Saturday, August 24, 2013

Deep waters

  Indie author Amos Keppler's novel ShadowWalk is, among many great things a celebration of multiculturalism.
  What makes Amos Keppler's books unique compared to all others is the uncanny vision he brings to his work. I have read about half of his works by now, and even though the novels are vastly different from each other, they share that unique quality of being different.
  The visual power he brings to his stories is unquestionable. Others have related how they are able to easily visualize what they read in his books. I agree!
  But what the stories are about more than anything is the deep waters of humanity. You haven’t experienced truly deep in books until you read this one. At least I hadn't.
  The story is about Jill, a young woman, among other youths of all colors and many cultures on a quest to find herself and get a life, about her getting it, finding everything making life worth living. It is found under a rock, right before her eyes, and she grabs it, grabs its tail with both hands and holds on to it with all the considerable might she possesses.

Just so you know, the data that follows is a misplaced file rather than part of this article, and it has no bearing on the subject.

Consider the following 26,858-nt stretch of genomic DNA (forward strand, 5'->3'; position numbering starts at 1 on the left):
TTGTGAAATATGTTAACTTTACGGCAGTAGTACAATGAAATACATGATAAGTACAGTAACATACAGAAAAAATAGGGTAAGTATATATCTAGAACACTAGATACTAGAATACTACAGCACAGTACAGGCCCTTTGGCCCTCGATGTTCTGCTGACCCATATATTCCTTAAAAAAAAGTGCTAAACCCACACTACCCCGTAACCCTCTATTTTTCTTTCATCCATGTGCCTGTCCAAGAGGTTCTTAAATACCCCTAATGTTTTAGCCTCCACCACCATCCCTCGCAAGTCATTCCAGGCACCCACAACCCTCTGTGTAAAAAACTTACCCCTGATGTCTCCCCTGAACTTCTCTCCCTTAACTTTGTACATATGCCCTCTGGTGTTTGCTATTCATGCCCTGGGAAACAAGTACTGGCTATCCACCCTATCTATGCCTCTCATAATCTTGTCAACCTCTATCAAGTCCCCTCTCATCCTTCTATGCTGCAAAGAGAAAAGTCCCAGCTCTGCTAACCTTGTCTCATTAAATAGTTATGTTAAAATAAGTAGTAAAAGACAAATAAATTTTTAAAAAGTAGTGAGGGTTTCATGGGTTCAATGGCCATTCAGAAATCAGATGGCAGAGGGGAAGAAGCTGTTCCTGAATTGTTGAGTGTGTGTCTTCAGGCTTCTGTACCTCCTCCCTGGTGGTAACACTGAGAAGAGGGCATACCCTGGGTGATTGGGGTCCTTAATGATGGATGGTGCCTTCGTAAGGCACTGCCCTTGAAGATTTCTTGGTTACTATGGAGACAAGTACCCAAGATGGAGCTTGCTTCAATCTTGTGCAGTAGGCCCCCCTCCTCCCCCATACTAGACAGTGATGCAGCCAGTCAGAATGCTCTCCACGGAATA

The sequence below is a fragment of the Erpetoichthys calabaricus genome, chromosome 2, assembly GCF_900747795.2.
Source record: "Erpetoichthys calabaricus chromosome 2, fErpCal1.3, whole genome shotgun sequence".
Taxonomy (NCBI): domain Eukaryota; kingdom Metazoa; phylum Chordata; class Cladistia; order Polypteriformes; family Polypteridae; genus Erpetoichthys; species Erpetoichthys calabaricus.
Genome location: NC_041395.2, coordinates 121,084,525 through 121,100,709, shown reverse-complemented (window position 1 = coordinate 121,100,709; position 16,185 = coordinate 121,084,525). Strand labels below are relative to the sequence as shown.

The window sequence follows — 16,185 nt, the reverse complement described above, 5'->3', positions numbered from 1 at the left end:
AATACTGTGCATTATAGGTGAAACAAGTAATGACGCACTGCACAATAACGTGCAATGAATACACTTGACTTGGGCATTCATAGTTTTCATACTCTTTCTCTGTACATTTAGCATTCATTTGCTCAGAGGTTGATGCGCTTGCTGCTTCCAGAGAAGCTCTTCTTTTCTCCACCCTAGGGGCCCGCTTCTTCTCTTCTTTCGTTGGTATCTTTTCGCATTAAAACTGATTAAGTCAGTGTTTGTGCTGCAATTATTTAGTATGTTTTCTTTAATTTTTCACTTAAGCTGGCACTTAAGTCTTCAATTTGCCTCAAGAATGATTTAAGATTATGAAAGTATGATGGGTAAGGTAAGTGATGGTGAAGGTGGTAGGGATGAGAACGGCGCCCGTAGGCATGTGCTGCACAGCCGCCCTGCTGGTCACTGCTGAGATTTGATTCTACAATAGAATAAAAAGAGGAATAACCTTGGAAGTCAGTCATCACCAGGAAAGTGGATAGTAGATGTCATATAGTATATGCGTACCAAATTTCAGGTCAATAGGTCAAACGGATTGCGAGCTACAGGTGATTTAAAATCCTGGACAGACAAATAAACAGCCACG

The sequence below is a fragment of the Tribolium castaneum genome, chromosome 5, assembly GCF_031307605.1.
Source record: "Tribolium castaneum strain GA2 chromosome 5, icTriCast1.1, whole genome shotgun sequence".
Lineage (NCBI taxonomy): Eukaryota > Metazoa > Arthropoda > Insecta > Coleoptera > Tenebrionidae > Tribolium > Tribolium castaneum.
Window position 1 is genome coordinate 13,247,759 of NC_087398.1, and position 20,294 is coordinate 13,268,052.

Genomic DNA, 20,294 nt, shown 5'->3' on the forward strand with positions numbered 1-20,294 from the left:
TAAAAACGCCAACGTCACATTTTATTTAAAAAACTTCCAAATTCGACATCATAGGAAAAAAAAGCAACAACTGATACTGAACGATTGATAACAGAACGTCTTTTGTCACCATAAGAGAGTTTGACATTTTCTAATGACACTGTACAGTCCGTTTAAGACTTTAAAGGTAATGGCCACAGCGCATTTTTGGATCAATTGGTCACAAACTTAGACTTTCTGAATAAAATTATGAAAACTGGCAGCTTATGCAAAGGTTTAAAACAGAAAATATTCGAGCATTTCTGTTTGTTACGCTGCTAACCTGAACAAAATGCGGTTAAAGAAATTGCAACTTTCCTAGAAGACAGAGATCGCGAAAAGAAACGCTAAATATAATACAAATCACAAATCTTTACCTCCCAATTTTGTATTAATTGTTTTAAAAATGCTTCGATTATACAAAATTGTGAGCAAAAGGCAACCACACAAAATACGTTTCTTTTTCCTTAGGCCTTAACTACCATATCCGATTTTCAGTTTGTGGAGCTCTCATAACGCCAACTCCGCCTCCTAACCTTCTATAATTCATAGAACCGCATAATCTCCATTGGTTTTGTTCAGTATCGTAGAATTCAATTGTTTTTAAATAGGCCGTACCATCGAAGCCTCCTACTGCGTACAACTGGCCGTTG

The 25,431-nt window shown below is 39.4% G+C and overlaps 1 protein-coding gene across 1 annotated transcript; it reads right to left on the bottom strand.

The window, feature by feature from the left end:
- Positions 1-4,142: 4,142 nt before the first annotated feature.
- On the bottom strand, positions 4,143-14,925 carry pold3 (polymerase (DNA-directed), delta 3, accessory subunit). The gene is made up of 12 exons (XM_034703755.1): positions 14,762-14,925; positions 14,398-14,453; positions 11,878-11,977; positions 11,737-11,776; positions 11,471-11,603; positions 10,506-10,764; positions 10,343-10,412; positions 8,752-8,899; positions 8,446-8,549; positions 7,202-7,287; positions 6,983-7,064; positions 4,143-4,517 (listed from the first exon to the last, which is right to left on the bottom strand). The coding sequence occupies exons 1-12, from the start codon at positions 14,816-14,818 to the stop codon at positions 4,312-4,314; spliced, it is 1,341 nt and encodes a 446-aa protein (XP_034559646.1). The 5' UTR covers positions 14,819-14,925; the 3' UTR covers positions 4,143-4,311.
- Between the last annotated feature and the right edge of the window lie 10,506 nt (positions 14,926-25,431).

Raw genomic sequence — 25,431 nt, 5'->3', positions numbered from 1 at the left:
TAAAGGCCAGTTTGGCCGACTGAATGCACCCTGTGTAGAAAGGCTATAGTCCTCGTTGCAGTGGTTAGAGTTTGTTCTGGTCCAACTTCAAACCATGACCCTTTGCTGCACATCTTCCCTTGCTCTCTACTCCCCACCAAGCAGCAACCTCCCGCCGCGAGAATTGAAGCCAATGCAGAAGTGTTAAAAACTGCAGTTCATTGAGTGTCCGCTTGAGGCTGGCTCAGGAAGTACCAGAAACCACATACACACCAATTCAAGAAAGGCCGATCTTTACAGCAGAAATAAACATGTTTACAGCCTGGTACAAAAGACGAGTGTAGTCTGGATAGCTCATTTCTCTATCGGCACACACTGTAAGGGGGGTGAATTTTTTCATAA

It’s about the dangers seekers find out there, on the freedom road.
  It’s about the mysteries of human existence and everything under the moon, actually. I would argue that it is about everything and contains everything, but that would not be completely accurate.
  It’s one hell of a book and you will find yourself immersed in it, deep below the surface of its waters, its fire lake.
  I wouldn't claim that each paragraph is a joy to read, but it feels that way. The prose is just as unique as the story itself.
  The boys and girls described in the book are teenagers, but this is a story for truly mature readers of all ages. It is a fantasy book. It is not a fantasy book. You will find no boxed in genre story here. You will find life in all its shades.

  No less.

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